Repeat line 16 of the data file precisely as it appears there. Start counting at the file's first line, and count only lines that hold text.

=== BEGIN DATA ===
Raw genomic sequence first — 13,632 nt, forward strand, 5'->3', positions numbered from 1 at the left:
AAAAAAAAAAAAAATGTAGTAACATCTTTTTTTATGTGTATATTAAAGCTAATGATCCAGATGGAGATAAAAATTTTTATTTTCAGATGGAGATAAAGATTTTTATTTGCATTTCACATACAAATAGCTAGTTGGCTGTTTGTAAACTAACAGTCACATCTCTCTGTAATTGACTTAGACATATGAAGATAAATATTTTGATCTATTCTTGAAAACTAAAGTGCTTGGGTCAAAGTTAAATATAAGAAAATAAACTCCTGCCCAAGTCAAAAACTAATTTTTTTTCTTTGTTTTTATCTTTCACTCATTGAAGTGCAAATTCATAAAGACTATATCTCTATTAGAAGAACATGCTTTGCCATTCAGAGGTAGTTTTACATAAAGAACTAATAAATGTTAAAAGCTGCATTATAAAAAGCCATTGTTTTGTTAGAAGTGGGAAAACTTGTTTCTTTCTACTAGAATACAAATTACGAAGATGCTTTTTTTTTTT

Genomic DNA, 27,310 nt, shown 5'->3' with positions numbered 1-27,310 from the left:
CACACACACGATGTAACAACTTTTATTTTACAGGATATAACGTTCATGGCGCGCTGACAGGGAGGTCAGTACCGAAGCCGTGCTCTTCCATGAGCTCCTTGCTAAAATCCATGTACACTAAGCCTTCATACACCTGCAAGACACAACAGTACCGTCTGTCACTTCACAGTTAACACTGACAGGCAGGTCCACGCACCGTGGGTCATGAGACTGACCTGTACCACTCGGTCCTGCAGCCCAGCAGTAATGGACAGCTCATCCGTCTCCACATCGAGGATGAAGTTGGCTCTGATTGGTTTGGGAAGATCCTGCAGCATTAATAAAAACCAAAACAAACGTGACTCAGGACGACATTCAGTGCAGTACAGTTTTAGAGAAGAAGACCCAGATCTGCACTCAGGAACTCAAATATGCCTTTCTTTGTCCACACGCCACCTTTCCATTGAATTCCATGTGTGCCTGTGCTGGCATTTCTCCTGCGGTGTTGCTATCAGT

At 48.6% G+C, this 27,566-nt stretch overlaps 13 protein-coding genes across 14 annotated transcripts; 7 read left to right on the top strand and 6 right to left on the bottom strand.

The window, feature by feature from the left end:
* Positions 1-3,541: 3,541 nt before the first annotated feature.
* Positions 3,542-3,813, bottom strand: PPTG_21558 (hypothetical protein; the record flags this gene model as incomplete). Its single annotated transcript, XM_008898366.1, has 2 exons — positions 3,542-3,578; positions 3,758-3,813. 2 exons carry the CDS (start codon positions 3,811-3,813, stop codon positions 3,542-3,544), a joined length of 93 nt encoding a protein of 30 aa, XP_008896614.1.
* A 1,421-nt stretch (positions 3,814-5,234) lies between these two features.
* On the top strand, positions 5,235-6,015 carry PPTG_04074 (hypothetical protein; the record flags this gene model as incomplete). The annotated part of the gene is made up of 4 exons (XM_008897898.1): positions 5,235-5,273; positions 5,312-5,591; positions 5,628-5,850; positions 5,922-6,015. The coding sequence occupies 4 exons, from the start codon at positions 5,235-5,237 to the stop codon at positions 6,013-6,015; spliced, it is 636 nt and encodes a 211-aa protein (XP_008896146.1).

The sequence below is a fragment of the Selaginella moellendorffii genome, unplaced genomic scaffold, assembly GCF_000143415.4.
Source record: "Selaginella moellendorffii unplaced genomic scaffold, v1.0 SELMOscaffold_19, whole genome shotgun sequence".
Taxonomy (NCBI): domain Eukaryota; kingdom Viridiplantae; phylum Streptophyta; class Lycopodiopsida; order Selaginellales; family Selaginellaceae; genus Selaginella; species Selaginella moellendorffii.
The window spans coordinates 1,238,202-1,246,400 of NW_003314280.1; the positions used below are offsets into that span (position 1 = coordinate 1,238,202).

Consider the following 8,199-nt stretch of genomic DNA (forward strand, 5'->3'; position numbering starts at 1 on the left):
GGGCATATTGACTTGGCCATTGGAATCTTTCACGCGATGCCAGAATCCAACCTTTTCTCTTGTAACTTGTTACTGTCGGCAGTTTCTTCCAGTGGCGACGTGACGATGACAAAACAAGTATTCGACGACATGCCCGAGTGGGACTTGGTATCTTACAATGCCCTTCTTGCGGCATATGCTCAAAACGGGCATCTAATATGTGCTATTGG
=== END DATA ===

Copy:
GGGCATATTGACTTGGCCATTGGAATCTTTCACGCGATGCCAGAATCCAACCTTTTCTCTTGTAACTTGTTACTGTCGGCAGTTTCTTCCAGTGGCGACGTGACGATGACAAAACAAGTATTCGACGACATGCCCGAGTGGGACTTGGTATCTTACAATGCCCTTCTTGCGGCATATGCTCAAAACGGGCATCTAATATGTGCTATTGG